Rolling Stone magazine is denying many of the allegations made in a multimillion-dollar lawsuit that says it defamed a University of Virginia associate dean in its now-retracted story “A Rape on Campus.”
On Thursday night, attorneys for the magazine filed a response to the lawsuit from Nicole Eramo, who is seeking $7.85 million in compensatory and punitive damages from the magazine. In Eramo’s lawsuit, filed in May, she says the magazine and the story’s author, Sabrina Rubin Erdely, “purposefully avoided the truth” in publishing the story, which paints Eramo in a negative light.
Eramo, an associate dean who handles claims of sexual misconduct at the university, said she was compassionate in her response to the allegations of a gang rape of a UVa first-year student, and that she immediately reported the account to local authorities.
She alleges that the story portrays her in a different light — as uncaring, unhelpful and callous to the woman’s claims, and that repercussions from the story have negatively affected her career and personal life.
Intended to expose a culture of sexual assault on college campuses, the article in question received intense scrutiny after it was published last fall. The central voice in the story came from a woman named “Jackie,” who said she was gang-raped by members of a UVa fraternity in 2012, and subsequently received little support from the university in trying to hold the men accountable.
The story, which stirred national outcry and led to the fall semester suspension of all Greek life at UVa, began to fall apart after media outlets found flaws in Jackie’s account — including that no member of the fraternity fit the description of her primary assailant, and that Jackie’s friends at the time could not verify, and indeed contradicted, key details in her account of night she was attacked.
Rolling Stone ultimately retracted the story, and an investigation by Charlottesville police concluded that the attack Jackie described could not be substantiated.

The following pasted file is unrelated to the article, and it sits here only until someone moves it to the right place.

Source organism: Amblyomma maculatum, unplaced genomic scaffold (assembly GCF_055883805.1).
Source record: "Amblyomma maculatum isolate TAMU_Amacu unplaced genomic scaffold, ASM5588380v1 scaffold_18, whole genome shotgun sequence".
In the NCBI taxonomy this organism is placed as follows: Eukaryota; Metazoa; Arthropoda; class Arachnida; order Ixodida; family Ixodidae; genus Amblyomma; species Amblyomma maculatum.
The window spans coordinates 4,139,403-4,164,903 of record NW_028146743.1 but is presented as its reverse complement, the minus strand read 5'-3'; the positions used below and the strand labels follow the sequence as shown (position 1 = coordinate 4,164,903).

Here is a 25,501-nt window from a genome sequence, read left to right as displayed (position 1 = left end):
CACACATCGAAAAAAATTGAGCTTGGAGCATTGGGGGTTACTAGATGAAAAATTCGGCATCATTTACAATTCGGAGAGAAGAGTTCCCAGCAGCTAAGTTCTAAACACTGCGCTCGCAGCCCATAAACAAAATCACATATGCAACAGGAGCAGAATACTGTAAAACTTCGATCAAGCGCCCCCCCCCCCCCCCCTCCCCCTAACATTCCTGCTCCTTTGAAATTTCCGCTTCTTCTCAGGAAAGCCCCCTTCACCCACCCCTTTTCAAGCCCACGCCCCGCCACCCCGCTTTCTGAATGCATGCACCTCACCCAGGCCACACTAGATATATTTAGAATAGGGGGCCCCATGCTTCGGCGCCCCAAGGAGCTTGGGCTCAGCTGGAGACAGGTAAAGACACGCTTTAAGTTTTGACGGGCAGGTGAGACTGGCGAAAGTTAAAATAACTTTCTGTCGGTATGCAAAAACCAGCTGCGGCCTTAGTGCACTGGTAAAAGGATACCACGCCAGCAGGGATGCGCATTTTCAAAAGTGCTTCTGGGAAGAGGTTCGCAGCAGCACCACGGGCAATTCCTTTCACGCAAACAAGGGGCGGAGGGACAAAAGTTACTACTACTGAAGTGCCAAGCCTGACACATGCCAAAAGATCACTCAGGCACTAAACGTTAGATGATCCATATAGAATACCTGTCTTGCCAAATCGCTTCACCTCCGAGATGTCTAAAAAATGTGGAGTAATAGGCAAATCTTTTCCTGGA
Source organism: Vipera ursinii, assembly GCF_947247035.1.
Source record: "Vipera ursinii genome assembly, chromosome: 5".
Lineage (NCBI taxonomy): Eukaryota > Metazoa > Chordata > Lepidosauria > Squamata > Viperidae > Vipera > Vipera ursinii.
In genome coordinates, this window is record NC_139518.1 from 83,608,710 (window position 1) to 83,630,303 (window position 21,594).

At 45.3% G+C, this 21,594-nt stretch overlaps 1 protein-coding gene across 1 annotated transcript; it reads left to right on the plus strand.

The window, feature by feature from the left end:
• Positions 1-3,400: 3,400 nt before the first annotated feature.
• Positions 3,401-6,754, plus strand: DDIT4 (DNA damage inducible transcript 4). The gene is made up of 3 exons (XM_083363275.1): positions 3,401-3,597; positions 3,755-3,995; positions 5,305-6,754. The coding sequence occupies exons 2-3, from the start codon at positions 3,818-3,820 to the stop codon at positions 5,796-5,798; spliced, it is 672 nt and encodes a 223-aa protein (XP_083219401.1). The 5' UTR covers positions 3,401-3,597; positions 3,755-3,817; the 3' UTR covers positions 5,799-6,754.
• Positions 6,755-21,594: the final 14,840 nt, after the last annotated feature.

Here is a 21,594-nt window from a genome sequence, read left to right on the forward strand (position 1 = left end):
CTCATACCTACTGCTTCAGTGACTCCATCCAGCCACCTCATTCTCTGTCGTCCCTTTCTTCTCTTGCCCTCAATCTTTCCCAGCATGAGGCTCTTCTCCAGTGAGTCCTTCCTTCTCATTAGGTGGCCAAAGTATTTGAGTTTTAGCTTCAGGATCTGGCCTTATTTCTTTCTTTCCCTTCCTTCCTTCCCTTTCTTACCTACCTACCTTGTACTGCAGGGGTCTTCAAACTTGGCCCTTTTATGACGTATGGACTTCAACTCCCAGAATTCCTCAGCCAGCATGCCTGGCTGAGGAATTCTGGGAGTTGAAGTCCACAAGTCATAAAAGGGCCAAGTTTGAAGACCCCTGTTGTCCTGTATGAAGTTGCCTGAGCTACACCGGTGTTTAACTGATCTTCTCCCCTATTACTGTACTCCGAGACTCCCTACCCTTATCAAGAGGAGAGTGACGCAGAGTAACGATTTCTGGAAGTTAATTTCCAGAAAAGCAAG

In their response to Eramo’s suit, attorneys for the magazine acknowledge flaws in Erdely’s reporting process, but maintain that errors she made are not libelous against Eramo. The response says the statements made in Eramo’s suit do not qualify as “defamatory” and that the magazine “did not publish any of the statements in suit with constitutional ‘actual malice’” or with “recklessness, negligence or any other applicable degree of fault.”
“[Eramo’s] claims fail because some or all of the statements in suit, to the extent they are capable of being proven true or false, are true or substantially true and, therefore, are absolutely protected under the First and Fourteenth Amendments,” the response says.
The response also says Eramo does not have grounds for recovering punitive damages, and that she has “not suffered any actual harm or damages as a result of, or proximately caused by, the statements in suit.” Eramo’s attorneys had stated in her suit that after the magazine and Erdely’s “false claims” were published, she suffered “vicious and harmful attacks” from the public and she was prohibited from continuing to counsel students. Her suit further states that the article’s publication caused Eramo “extreme difficulty sleeping and eating” due to stress, and that it “affected Dean Eramo’s ongoing treatment for recurrence of breast cancer.”
A letter from one of Rolling Stone’s attorneys to Eramo’s attorney, dated Feb. 4 and filed with the response, further defends the magazine’s characterization of Eramo in the article, calling the depiction “nuanced, fair and very well-documented.”
“We do not agree with the premise of your letter or your client’s claim: that because Jackie’s account of her gang rape is somehow flawed or false, all references concerning Dean Eramo or UVa are likewise false,” the letter states. “That syllogism finds no support in the facts or the law.”
“No reader of the article could reasonably conclude that Dean Eramo ‘abused’ Jackie when she reported her assault,” the letter goes on to say.
Further, the letter states that Eramo’s involvement in Jackie’s case was actually a factor in the magazine’s decision to believe the student’s allegations.
“In no small measure, Rolling Stone believed in the credibility of Jackie’s story because it came with the imprimatur of UVa and of Dean Eramo specifically,” the letter states.
Rolling Stone’s response asks for the case, which is in federal court in Charlottesville, to be dismissed. According to court documents, a trial date for the case has been set for July 18 of next year, and is expected to last two weeks.